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Valencian woman, Joaquín Agrasot

Valencian woman, Joaquín Agrasot

Inv. No. CE4/00260

Costumbrismo painting, specialising in the representation of local customs, grew into a major force in the mid-19th century. It stemmed from the interest in Romanticism and the rise of the middle class, and it burst onto the Valencian scene during the 1860s. The leading exponents for this style were Bernardo Ferrándiz and Joaquín Agrasot (1836-1919). This canvas by Agrasot portrays his wife, Emma Zaragoza, in traditional Valencian costume. Typically Costumbrismo was used in genre scenes depicting traditional country people, as one of its main interests was to search for the characteristics and traditions of each region. This portrait by Agrasot is exceptional, since it has been tastefully painted and its aesthetic quality and technique are impeccable. It is a clear example of Fortuny’s influence as it shows great realism and preciosity. Agrasot’s model is sitting on a chair, wearing a luxurious Valencian costume made of silk and lace. It consists of the traditional Spanish veil, a short sleeveless jacket known as a “gipó” in Valencian, a shawl and a long skirt. She is also wearing jewellery, including drop earrings, highlighting woman’s expression and mood – she seems to show pride and satisfaction, but also a certain air of nostalgia.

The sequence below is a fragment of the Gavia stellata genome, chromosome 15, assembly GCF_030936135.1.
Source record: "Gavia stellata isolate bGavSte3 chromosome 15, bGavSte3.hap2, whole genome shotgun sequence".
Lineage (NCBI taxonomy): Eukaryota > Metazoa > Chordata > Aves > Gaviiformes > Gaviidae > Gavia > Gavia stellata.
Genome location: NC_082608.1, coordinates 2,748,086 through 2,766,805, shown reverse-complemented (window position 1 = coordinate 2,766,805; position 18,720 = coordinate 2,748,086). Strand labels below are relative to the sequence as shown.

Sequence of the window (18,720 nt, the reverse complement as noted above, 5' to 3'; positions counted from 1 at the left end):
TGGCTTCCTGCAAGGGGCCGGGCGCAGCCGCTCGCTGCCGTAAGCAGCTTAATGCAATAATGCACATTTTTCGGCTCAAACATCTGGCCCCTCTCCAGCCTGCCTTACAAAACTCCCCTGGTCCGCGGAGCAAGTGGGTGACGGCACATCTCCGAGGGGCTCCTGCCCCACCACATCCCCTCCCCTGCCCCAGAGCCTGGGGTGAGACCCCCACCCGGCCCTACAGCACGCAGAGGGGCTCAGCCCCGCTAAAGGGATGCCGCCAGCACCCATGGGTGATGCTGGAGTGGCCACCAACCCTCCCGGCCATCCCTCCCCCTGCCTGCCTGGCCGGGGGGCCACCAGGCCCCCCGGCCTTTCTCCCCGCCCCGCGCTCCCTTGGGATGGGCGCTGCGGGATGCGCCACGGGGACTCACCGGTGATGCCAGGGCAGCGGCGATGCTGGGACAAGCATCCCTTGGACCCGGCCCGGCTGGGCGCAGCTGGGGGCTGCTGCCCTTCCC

This painting is dated around 1880 and was acquiered in a bequest by Juan Stingo Carbonell in 1961.

Item displayed in the Pinazo Room, first floor.

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